In the 1990s, researchers and fishermen alike noticed alarming declines in the Pacific coast groundfish fishery. Overfishing of vulnerable stocks led to new regulations and closures, and by 2000, groundfish landings had fallen 66 percent from their peak in 1982. Fishing revenue had also been slashed in half and the federal government declaring the fishery an economic disaster.
By 2011, the fishery had transitioned to a new catch share management system, aimed at improving environmental and economic outcomes. Under the catch share program, individual fishermen were allocated a percentage of the total allowable catch – called quota – which is transferable, meaning the quota can be bought and sold. [Read more background on the history of the California groundfish fishery.]
This new management presented opportunities as well as new challenges to fishermen. An unlikely partnership emerged between The Nature Conservancy (TNC) and a number of California fishermen, and their work is the subject of a recent paper published in the journal Marine Policy. The paper – coauthored by researchers from TNC and representatives of local fishing associations in Morro Bay, Half Moon Bay, and Fort Bragg – describes a cooperative fishing agreement that researchers hope could provide a roadmap to sustainability for other fisheries facing similar challenges around the world.
Bycatch of vulnerable stocks, and the potential impacts it has on both fish and fishermen, remains one of the biggest challenges to effective fisheries management. In the Pacific groundfish fishery, the bycatch of overfished stocks was a major concern because of the limited quotas for those species held by fishermen, and the need for fishermen to avoid catching those species above quota levels. Catching too many overfished species could become prohibitively expensive for fishermen, and there was the risk of the entire fishery being shut down if the quotas were exceeded.
A solution was needed that would benefit both fish and fishermen – giving fishermen access to quota while reducing the risk of catching these species and protecting sensitive habitat to allow the stocks to rebuild.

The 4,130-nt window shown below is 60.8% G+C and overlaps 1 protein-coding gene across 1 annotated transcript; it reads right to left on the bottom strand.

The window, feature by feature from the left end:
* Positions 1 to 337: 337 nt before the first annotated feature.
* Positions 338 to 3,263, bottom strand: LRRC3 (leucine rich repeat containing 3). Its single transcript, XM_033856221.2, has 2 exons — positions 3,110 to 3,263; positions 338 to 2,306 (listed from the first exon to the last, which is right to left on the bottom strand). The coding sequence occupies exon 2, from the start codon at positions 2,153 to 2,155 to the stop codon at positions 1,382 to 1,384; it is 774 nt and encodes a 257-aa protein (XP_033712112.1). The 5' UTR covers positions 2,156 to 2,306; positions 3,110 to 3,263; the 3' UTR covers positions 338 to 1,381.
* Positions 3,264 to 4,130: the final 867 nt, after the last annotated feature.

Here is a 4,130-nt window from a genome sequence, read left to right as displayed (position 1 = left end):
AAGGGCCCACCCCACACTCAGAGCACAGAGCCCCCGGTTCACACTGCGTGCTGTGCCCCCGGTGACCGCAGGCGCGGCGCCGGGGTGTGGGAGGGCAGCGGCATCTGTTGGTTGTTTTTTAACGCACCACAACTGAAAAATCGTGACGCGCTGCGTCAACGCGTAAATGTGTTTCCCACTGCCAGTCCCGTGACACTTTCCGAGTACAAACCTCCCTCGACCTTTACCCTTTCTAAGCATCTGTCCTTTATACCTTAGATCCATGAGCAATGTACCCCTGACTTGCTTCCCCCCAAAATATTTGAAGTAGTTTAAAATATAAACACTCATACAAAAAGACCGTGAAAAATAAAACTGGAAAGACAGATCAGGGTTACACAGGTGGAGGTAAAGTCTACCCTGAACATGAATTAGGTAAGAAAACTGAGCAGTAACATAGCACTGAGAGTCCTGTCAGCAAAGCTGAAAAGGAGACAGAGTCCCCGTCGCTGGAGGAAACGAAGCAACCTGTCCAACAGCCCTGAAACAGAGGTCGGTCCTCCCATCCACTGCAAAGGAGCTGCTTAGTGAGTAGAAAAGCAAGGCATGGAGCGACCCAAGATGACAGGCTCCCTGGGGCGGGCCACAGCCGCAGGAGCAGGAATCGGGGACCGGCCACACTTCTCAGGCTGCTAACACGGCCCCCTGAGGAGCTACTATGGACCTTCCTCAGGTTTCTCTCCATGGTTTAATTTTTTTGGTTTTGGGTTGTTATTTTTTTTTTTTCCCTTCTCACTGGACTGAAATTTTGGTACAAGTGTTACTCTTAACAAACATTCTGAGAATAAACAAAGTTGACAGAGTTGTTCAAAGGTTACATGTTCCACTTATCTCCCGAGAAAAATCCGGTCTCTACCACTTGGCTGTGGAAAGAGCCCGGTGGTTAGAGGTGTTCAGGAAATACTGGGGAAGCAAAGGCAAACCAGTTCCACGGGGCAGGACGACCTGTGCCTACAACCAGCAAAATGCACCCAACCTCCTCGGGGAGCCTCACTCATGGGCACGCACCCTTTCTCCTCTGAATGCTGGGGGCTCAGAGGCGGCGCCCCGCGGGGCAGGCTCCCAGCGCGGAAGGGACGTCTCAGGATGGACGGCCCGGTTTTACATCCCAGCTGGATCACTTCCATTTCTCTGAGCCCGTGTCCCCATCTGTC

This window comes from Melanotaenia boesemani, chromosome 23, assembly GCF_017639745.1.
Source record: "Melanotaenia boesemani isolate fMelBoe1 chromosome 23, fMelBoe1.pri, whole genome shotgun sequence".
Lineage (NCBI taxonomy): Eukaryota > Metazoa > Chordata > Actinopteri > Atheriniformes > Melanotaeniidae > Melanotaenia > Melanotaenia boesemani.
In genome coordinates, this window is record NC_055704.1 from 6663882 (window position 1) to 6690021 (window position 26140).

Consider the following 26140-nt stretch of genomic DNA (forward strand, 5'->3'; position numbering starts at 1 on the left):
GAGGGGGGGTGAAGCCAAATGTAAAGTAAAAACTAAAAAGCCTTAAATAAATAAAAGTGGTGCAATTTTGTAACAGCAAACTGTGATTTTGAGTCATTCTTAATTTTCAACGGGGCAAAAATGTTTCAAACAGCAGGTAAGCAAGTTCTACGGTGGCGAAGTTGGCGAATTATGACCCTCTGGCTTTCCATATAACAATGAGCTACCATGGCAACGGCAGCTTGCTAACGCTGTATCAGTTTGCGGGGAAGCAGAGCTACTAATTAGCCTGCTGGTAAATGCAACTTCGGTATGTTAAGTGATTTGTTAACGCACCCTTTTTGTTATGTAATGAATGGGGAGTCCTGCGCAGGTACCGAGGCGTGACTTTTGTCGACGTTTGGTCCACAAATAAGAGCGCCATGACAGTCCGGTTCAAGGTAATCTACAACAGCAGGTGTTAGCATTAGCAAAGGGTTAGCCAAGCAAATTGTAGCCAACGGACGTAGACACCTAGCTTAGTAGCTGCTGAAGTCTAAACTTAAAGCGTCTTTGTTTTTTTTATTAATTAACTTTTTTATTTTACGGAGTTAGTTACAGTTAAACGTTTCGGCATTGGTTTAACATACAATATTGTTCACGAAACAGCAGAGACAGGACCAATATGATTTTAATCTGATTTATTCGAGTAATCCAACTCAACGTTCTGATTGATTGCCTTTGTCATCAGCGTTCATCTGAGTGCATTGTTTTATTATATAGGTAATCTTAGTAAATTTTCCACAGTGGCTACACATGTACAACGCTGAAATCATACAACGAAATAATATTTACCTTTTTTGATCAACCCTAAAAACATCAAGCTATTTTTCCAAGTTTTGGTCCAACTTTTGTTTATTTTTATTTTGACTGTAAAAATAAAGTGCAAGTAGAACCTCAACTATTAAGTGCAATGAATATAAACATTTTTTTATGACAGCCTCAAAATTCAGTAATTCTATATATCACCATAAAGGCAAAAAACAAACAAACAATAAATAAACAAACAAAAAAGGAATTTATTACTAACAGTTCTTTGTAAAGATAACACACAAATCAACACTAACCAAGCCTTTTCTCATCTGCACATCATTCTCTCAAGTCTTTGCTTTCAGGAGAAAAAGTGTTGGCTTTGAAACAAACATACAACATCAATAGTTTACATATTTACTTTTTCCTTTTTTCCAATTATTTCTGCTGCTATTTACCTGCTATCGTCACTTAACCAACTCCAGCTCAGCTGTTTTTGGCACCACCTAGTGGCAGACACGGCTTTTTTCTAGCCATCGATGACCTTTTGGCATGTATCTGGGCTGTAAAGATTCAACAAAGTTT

Four years before the catch share program went into place, TNC had conducted a buyout of vessels and permits from the groundfish fishery. After the catch share program went into place, TNC owned approximately 7% of the total quota share in the fishery, which included overfished species quota. Fishermen from Morro Bay, Half Moon Bay, and Fort Bragg formed an initial working group with TNC to explore the formation of a cooperative agreement aimed at reducing bycatch of overfished species and providing benefits to fishermen members, like reduced financial risk and uncertainty.
This agreement established a risk pool, known as the California Groundfish Collective, in which participating members could manage quotas collectively to mitigate individual liability, but only if they agreed to implement a set of sustainability practices that went beyond the regulations already in place.
Fishermen in the risk pool work with TNC to create risk-based spatial fishing plans that cover 15 million acres of ocean and share information about where, when and what type of overfished species were caught using an electronic database created by TNC. If a fisherman in the risk pool incidentally catches an overfished species, the collective quota holdings are used to cover their catches.
Does It Work?
The benefits for both conservation and fishermen have been significant. Since 2011, the California Groundfish Collective has reduced its catch of overfished species by about 50 percent compared to the rest of the fleet, while at the same time improving target species catch. The California Groundfish Collective’s sustainable practices, verified with the data collected by fishermen, were also recognized by the Monterey Bay Seafood Watch program which awarded them a rating of “Green/Best Choice” for eight species in 2014.